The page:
7.2. What were the two responses to the Coleman Study from 1982? (There are other responses but you focus ONLY on the two from 1982.) Round Two. There is evidence that Catholic and private schools “do it better,” particularly for low-income students. The differences are statistically significant but not in terms of learning. It is argued that Catholic schools are becoming elitists and may no longer serve low-income students. Round Three. The racial and socioeconomic makeup of the school has a greater effect on student achievement than an individual’s race and class. Education reform must eliminate the segregation in the education system and end the tracking systems and biases that favor white and middle-class students.

8. Educational Inequality Chapter 9

8.1. Explain at least two types of cultural differences theory 1. African -American children do less well in school because they adapted to being second-class citizens 2. Working-class and nonwhite students resist /reject the white middle-class culture of academic success.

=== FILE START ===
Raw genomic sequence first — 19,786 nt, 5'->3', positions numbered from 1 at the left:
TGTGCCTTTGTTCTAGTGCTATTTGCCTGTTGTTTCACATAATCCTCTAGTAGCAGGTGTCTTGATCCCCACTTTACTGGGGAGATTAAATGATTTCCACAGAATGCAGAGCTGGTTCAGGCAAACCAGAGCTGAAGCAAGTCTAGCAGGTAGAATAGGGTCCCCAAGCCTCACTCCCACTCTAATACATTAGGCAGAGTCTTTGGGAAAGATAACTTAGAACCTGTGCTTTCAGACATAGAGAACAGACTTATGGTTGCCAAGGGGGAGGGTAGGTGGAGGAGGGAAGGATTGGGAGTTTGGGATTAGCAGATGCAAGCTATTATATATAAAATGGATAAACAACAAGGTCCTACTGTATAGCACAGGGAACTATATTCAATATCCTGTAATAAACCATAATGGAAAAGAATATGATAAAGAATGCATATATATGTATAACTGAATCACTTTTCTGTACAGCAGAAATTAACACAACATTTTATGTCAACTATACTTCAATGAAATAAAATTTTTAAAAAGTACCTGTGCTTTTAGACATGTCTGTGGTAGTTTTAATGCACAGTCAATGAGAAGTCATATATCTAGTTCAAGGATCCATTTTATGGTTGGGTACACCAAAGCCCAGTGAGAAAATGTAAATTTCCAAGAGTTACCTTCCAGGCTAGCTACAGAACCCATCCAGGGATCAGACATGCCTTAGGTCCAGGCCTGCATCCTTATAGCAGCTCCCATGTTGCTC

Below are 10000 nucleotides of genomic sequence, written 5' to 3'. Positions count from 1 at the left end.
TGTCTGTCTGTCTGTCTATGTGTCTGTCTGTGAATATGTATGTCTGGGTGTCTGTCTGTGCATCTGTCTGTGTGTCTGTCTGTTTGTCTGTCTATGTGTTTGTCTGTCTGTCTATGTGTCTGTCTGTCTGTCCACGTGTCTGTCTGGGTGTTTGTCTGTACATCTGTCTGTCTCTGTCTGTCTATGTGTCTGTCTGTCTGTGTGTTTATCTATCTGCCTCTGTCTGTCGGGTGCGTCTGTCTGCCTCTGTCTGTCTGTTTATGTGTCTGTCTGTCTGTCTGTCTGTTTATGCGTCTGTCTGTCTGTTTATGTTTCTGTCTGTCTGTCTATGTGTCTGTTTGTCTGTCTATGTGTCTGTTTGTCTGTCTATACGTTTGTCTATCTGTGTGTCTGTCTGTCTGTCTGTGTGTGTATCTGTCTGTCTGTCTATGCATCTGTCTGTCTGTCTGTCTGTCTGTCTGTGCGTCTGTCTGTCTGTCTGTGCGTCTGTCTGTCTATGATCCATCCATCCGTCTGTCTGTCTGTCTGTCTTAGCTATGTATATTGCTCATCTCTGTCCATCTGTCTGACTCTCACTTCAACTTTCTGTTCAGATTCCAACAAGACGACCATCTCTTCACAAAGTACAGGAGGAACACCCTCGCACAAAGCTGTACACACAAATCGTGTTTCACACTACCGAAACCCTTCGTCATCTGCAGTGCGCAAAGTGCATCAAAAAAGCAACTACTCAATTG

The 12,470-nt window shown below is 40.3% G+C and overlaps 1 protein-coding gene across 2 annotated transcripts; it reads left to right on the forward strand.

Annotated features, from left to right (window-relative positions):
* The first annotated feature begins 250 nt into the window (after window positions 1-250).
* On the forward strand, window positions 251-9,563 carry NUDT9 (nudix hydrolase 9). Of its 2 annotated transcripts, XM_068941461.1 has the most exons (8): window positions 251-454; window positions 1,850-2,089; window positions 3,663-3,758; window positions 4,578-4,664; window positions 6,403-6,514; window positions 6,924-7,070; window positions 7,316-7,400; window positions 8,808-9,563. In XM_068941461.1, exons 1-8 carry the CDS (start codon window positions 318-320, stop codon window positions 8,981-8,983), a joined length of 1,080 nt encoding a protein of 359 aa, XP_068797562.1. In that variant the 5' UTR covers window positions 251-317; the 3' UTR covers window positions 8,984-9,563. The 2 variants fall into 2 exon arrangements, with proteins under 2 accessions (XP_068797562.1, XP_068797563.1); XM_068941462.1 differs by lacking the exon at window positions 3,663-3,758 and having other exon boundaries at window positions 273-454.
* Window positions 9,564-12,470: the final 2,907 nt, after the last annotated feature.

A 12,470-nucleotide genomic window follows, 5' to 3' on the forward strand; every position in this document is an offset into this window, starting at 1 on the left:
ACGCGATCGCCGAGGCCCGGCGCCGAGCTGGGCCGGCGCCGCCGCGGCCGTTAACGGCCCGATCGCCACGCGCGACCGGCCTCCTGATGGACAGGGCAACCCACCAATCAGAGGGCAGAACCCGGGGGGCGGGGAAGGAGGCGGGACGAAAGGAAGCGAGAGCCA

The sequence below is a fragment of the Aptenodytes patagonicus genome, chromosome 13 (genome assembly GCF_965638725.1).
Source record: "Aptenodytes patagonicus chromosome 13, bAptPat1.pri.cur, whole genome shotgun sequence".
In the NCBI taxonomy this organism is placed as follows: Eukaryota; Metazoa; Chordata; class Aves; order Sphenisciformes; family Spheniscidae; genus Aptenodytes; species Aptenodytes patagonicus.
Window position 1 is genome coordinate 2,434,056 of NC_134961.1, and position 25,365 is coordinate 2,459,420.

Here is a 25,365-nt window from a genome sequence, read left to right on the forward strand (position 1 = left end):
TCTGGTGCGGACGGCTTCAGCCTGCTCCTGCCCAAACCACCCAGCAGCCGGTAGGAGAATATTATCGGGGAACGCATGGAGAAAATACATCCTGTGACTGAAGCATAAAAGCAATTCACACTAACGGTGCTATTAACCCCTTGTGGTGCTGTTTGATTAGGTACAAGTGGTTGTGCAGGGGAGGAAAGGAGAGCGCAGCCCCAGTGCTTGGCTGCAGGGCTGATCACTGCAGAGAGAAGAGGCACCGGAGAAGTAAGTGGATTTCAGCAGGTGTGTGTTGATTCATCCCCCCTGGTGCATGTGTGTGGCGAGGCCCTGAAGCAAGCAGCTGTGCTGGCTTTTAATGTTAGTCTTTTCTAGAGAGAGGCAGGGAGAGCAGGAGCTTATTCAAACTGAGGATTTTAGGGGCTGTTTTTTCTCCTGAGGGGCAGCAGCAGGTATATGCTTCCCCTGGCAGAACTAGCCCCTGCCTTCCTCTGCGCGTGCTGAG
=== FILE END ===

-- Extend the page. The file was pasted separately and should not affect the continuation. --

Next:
8.2. Describe at least four school-centered explanations for educational inequality. 1. School financing. More affluent communities can provide more per pupil spending than less affluent communities since most of funding comes from property taxes. 2. Effective school. Rigorous academic curriculum and higher academic expectations lead to better levels of academic achievement. 3. Between school differences: Curriculum and Pedagogy. Class based differences in school climates and academic performance. Working-class schools are more likely to have authoritarian and teacher-centered pedagogic practices, middle-class schools are less authoritarian and student-centered pedagogic practices, and upper-class schools have authoritarian pedagogic practices and a classical-humanistic college preparatory curriculum. 4. Within-school differences: Curriculum and Ability Grouping. At the secondary school level, students are divided by both ability and curriculum. Lower tracks are more likely to have didactic method of teaching. Teacher directed practices at the higher tracks are more likely to follow the dialectic method of student-centered practices. Track placement is associated with student race and social characteristics, with working-class and nonwhite students more likely to be assigned to lower tracks.